Or are there no records like this at all that there is public access to? I repatriated a carbine stock from Northern France and found the name and s/n on the sling of the soldier who carried it.
A guy bought an antique desk with the idea of restoring it best he could and using it in his office.
While he was pulling out the draws he found a stack of letter some guy had written to his brother.
I know most won't track back to having been carried by anyone famous in most cases... so probably almost no one has all original parts - but at least the serial number stays they same as the rifle is remade. :confused: I repatriated a carbine stock from Northern France and found the name and s/n on the sling of the soldier who carried it.
but some may track back to having been part of some pretty significant parts of WWII and Korea... And on top of that they have probably been issued to a string of soldiers. I tracked down his son and confirmed that the soldier did land on D-Day and was subsequently wounded.
As mentioned before, this information can range from the mundane and relatively unimportant (i.e., the rifle was turned into Springfield Armory for refurbishing on a particular date) to extremely important and noteworthy (i.e., a M1896 Krag carbine was issued to a member of the 1st Volunteer Cavalry (Rough Riders) or a M1873 Trapdoor Carbine or Colt SAA was issued to member of the 7th Cavalry and used in the Little Big Horn battle.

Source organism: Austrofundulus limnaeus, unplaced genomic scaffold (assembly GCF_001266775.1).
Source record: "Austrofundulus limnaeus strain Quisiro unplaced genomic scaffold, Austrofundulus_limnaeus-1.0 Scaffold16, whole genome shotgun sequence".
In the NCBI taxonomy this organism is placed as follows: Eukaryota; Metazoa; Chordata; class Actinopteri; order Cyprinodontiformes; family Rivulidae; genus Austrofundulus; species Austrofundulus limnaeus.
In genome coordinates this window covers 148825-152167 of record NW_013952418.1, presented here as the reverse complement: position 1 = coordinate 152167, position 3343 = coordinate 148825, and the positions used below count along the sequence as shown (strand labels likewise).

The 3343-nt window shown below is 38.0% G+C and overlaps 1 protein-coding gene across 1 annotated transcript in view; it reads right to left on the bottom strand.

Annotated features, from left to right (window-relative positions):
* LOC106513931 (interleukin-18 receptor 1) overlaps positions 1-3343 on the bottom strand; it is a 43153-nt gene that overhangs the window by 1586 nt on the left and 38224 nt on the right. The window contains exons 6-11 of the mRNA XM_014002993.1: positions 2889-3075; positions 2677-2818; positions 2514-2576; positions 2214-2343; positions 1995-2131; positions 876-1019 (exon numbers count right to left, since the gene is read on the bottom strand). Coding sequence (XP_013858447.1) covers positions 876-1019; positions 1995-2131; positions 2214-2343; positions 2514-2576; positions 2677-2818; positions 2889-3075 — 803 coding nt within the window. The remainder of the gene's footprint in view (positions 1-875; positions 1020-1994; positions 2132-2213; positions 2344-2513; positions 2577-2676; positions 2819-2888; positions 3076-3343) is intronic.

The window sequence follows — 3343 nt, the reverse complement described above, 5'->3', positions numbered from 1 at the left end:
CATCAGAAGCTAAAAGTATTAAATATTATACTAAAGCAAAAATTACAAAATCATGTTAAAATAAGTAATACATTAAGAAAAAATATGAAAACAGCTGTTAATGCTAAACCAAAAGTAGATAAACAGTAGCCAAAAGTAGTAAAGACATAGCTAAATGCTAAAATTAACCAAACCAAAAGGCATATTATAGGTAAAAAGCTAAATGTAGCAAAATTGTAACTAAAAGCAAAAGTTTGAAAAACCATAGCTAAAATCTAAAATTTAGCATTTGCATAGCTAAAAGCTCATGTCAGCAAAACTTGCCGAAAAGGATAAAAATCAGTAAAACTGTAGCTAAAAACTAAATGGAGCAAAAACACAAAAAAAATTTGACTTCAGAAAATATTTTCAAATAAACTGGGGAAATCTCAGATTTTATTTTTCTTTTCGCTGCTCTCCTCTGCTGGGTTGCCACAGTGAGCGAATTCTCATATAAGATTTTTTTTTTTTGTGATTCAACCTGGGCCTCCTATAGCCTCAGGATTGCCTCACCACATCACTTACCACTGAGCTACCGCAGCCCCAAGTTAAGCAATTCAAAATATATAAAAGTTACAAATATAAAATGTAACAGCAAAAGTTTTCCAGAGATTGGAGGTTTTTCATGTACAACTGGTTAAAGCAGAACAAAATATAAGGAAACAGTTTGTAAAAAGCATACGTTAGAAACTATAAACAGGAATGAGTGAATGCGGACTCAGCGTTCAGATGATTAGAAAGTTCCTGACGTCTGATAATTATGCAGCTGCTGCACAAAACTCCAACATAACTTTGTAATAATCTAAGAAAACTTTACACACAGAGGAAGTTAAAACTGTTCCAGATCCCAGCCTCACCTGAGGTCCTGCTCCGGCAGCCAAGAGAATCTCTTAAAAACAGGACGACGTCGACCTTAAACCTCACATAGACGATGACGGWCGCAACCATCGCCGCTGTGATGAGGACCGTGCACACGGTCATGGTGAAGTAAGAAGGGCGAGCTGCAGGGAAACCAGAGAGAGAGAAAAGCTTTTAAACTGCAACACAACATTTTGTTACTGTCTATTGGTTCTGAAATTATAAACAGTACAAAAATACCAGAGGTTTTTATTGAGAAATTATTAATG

Most of the SRS hits are in the former category and, while interesting, hardly constitute a complete history of the gun in question.He gave the guy all the letters his dad had written about him.He and his dad had never had what he thought was much of a relationship.The letters were mostly him telling his brother about family stuff... He tracked down the guy's son by the name on the letters...particularly made possible because it was an unusual last name.When I bought my wife her engagement ring it was what is called a "Provenance ring." This means we tracked the history to when it was made in 1920, what jeweler made it, who first wore it, and the history of how it was handed down in one family until we bought it at an estate sale.